A group of medical students at the University of Ottawa are trying to source personal protective equipment to help local doctors fight the COVID-19 pandemic.
The four medical students have co-founded uOttawa COVID Sourcing, a volunteer-driven initiative that seeks unused personal protective equipment, or PPE, from local businesses.
Jonathan Whelan, a third-year student and co-founder, says the group is asking dental and veterinary clinics, nail salons, construction companies and tattoo parlors and other businesses with stocks of PPE to donate their unused and sterilized supplies. With many of these businesses deemed non-essential in the face of a pandemic, medical students are taking advantage of readily available PPE while new supplies are being created.
The group is collecting donations including surgical masks, N95 respirator masks, gloves, gowns, hand sanitizer, face shields, goggles, head and feet coverings and disinfectant wipes. To ensure appropriate social distancing protocol, a team of drivers makes the rounds throughout Ottawa while callers organize sanitized pickups of PPE packages from local businesses.
This group of students is far from alone in their search for PPE. Whelan says medical students in Kingston, London and Toronto are also canvassing local businesses to see what life saving materials can be donated. In the meantime, the federal government is working hard in the background to pump out more supplies to frontline workers. On Tuesday morning the prime minister announced $2 billion will be used to purchase and support the making of PPEs
The National Research Council of Canada unveiled its COVID-19 Challenge Program on March 20 in an effort to address the needs of Health Canada and the Public Health Agency of Canada. This program organizes teams of government, academic and private sector workers to focus their collective energy on manufacturing protective equipment and sanitization products — among other tasks.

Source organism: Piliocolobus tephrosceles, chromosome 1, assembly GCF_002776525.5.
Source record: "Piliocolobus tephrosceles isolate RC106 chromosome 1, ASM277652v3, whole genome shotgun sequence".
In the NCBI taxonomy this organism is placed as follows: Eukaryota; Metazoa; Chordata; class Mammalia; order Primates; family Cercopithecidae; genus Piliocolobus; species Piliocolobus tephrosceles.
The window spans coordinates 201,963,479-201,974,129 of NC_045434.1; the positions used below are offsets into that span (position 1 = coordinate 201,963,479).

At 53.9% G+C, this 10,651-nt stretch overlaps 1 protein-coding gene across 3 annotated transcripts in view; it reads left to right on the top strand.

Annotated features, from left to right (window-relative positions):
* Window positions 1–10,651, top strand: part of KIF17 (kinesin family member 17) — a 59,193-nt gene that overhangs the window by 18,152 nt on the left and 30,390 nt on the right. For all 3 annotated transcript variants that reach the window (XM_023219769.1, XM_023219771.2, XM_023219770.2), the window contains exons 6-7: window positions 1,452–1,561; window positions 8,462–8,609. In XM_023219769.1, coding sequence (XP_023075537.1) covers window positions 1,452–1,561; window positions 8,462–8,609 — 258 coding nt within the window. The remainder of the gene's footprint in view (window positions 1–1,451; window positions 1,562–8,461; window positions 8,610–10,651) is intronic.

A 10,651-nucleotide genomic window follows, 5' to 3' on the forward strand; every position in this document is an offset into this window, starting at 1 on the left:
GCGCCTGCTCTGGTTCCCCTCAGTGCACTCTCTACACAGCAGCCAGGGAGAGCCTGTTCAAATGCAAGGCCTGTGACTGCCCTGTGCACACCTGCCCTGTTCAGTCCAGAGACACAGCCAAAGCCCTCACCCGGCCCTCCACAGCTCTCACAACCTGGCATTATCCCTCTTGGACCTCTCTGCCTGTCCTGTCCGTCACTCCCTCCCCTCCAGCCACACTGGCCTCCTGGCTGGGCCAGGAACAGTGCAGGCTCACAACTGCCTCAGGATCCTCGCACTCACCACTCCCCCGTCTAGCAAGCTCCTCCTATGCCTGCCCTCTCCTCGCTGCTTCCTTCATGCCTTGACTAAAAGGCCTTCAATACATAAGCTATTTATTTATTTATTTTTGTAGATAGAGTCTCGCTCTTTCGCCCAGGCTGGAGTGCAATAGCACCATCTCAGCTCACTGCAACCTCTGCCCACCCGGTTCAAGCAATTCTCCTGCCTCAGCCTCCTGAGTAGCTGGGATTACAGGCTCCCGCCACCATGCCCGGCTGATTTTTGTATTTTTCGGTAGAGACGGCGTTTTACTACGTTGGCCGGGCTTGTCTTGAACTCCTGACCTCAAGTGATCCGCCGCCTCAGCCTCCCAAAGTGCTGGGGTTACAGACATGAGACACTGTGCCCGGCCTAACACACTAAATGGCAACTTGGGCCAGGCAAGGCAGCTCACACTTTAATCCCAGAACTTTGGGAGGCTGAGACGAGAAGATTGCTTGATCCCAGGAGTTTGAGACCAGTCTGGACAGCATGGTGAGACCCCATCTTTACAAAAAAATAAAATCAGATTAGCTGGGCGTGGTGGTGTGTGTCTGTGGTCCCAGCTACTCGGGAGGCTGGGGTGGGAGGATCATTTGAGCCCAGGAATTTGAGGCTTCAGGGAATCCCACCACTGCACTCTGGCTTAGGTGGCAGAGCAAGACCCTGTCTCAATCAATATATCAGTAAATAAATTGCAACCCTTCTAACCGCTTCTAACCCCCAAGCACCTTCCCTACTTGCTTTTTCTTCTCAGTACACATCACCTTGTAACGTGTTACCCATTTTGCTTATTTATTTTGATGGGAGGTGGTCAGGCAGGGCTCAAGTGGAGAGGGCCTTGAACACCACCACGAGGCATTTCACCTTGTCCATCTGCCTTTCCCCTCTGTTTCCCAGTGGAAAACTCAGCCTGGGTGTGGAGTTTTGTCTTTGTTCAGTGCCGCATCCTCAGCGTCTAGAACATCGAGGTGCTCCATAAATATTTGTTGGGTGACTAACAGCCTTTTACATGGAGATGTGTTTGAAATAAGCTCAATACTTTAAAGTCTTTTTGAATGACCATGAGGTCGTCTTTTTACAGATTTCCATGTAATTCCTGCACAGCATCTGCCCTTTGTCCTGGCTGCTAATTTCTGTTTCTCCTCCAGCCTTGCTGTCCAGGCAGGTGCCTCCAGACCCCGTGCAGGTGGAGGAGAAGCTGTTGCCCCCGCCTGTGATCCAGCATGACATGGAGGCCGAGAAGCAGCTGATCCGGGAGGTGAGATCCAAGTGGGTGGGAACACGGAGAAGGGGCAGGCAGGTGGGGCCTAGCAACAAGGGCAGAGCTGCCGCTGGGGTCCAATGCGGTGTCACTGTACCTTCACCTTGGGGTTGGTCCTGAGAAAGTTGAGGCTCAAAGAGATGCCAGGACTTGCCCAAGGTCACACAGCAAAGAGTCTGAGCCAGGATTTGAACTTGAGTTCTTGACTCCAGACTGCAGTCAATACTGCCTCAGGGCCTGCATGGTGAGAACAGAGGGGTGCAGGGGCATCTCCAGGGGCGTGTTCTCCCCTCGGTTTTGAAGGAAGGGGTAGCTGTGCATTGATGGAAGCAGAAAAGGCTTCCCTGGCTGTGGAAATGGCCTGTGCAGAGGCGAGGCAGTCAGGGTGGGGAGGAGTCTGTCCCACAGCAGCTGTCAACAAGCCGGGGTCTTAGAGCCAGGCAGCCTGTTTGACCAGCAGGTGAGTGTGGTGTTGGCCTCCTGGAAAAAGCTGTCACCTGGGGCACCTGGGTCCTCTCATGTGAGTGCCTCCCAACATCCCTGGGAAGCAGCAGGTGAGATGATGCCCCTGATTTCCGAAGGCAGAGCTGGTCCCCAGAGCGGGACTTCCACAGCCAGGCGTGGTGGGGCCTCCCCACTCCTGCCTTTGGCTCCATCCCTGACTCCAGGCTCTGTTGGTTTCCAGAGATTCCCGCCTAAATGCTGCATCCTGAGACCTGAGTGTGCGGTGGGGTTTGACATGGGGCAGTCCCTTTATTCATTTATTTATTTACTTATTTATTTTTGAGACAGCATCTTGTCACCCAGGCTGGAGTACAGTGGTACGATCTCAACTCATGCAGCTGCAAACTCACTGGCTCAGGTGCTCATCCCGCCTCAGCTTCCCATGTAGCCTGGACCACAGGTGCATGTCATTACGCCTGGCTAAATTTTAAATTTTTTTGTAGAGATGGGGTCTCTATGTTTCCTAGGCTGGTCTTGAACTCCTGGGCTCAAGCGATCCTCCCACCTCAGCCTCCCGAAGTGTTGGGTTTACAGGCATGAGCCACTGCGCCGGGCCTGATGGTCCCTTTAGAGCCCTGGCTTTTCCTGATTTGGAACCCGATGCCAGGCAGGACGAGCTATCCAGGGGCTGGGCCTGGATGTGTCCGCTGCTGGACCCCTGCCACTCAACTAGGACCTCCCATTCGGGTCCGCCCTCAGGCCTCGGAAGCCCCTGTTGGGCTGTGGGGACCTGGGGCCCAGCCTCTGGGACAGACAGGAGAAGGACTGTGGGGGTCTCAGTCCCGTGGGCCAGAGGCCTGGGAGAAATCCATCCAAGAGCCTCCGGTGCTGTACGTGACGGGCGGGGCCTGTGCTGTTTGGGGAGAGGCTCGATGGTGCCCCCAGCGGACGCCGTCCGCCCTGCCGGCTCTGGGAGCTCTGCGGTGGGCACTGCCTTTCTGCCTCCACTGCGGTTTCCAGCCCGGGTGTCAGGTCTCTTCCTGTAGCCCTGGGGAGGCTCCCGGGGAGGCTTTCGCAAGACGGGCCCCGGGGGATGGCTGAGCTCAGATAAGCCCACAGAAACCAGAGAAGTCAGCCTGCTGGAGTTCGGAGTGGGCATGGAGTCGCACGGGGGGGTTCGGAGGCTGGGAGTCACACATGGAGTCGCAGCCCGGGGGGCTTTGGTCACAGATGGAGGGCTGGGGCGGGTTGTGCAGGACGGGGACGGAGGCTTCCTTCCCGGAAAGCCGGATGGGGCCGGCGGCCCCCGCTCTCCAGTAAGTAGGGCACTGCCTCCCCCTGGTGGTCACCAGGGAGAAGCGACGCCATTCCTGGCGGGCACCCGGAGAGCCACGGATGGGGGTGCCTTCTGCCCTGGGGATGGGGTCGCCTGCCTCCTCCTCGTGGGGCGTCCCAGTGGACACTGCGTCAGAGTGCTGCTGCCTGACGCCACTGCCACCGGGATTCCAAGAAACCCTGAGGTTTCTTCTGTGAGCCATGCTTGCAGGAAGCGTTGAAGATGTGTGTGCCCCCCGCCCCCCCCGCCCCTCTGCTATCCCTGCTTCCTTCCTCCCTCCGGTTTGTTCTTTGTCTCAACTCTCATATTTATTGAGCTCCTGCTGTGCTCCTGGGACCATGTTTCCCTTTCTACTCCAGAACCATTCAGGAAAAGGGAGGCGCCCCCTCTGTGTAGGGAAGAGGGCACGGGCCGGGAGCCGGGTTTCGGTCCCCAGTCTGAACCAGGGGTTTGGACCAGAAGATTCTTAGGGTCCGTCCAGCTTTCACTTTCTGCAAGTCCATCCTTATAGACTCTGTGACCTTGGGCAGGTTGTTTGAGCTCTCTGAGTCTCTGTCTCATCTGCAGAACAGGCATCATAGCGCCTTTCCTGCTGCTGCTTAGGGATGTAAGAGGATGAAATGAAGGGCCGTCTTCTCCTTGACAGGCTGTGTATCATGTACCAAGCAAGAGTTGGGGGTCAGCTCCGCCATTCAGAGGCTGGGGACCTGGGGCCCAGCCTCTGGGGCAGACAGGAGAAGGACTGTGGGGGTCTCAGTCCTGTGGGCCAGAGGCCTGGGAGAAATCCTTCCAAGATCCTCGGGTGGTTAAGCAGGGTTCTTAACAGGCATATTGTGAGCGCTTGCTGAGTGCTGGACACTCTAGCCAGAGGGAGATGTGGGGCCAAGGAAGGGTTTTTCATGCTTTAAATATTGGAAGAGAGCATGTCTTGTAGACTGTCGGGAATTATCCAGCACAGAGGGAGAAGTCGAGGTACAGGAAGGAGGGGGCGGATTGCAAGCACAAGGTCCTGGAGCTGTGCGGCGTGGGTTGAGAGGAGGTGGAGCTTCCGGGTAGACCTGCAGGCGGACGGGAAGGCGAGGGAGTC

“I have heard from many companies that are already feeling the impacts of this pandemic. Our government is acting quickly to ensure that we are using every possible tool in our toolbox to fight for the health and economic well-being of Canadians and their companies,” said Navdeep Bains, Minister of Innovation, Science and Industry, in a news conference. Public Services and Procurement Minister Anita Anand says the Canadian government has also purchased an array of equipment, including 11.3 million N95 masks which are critical pieces of equipment for doctors treating COVID-19 patients.
Until these critical protective supplies reach the frontlines of Canadian healthcare workers, it will be initiatives like Whelan’s which help provide defense.
While first and second-year students at the University of Ottawa have made the transition to online learning, third year medical students haven’t received much academic direction since their clinical duties were cancelled, says Whelan. Medical students at the university want to help out and are screening patients in the hospital, offering free daycare services and even house-sitting for physicians working on the frontlines. Whelan says, “we’re all a little bit lost about how we could be helping, and this is a great way to help frontline healthcare professionals.”